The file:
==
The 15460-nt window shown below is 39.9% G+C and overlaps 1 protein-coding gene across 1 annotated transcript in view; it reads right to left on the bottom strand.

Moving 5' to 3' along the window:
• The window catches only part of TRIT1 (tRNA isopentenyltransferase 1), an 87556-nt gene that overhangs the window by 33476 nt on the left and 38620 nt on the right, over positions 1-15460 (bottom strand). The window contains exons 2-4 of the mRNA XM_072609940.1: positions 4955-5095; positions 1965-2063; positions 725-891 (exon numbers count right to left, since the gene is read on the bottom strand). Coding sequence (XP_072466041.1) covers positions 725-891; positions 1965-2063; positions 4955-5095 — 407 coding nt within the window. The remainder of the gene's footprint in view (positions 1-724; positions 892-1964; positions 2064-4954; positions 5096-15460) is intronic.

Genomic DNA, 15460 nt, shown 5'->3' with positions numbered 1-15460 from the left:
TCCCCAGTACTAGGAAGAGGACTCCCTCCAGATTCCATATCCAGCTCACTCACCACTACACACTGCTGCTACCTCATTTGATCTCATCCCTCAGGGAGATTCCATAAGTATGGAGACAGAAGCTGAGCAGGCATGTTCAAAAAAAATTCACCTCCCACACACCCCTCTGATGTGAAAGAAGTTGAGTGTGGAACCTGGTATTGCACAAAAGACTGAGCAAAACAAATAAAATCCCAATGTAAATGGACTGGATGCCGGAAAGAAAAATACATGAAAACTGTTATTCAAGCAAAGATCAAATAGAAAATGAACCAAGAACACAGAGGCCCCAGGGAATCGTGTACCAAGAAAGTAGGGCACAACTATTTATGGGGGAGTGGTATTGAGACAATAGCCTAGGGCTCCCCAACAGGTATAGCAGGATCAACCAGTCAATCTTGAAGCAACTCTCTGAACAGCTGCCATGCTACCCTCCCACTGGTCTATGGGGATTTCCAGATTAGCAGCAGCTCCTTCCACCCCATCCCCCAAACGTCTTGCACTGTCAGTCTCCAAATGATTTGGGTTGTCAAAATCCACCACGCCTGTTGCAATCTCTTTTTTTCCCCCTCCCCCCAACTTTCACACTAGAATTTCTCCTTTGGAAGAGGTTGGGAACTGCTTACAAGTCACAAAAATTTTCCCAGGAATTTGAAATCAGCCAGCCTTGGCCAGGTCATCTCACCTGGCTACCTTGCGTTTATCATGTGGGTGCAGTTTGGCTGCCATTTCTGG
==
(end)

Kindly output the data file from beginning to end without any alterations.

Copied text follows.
The 15460-nt window shown below is 39.9% G+C and overlaps 1 protein-coding gene across 1 annotated transcript in view; it reads right to left on the bottom strand.

Moving 5' to 3' along the window:
• The window catches only part of TRIT1 (tRNA isopentenyltransferase 1), an 87556-nt gene that overhangs the window by 33476 nt on the left and 38620 nt on the right, over positions 1-15460 (bottom strand). The window contains exons 2-4 of the mRNA XM_072609940.1: positions 4955-5095; positions 1965-2063; positions 725-891 (exon numbers count right to left, since the gene is read on the bottom strand). Coding sequence (XP_072466041.1) covers positions 725-891; positions 1965-2063; positions 4955-5095 — 407 coding nt within the window. The remainder of the gene's footprint in view (positions 1-724; positions 892-1964; positions 2064-4954; positions 5096-15460) is intronic.

Genomic DNA, 15460 nt, shown 5'->3' with positions numbered 1-15460 from the left:
TCCCCAGTACTAGGAAGAGGACTCCCTCCAGATTCCATATCCAGCTCACTCACCACTACACACTGCTGCTACCTCATTTGATCTCATCCCTCAGGGAGATTCCATAAGTATGGAGACAGAAGCTGAGCAGGCATGTTCAAAAAAAATTCACCTCCCACACACCCCTCTGATGTGAAAGAAGTTGAGTGTGGAACCTGGTATTGCACAAAAGACTGAGCAAAACAAATAAAATCCCAATGTAAATGGACTGGATGCCGGAAAGAAAAATACATGAAAACTGTTATTCAAGCAAAGATCAAATAGAAAATGAACCAAGAACACAGAGGCCCCAGGGAATCGTGTACCAAGAAAGTAGGGCACAACTATTTATGGGGGAGTGGTATTGAGACAATAGCCTAGGGCTCCCCAACAGGTATAGCAGGATCAACCAGTCAATCTTGAAGCAACTCTCTGAACAGCTGCCATGCTACCCTCCCACTGGTCTATGGGGATTTCCAGATTAGCAGCAGCTCCTTCCACCCCATCCCCCAAACGTCTTGCACTGTCAGTCTCCAAATGATTTGGGTTGTCAAAATCCACCACGCCTGTTGCAATCTCTTTTTTTCCCCCTCCCCCCAACTTTCACACTAGAATTTCTCCTTTGGAAGAGGTTGGGAACTGCTTACAAGTCACAAAAATTTTCCCAGGAATTTGAAATCAGCCAGCCTTGGCCAGGTCATCTCACCTGGCTACCTTGCGTTTATCATGTGGGTGCAGTTTGGCTGCCATTTCTGG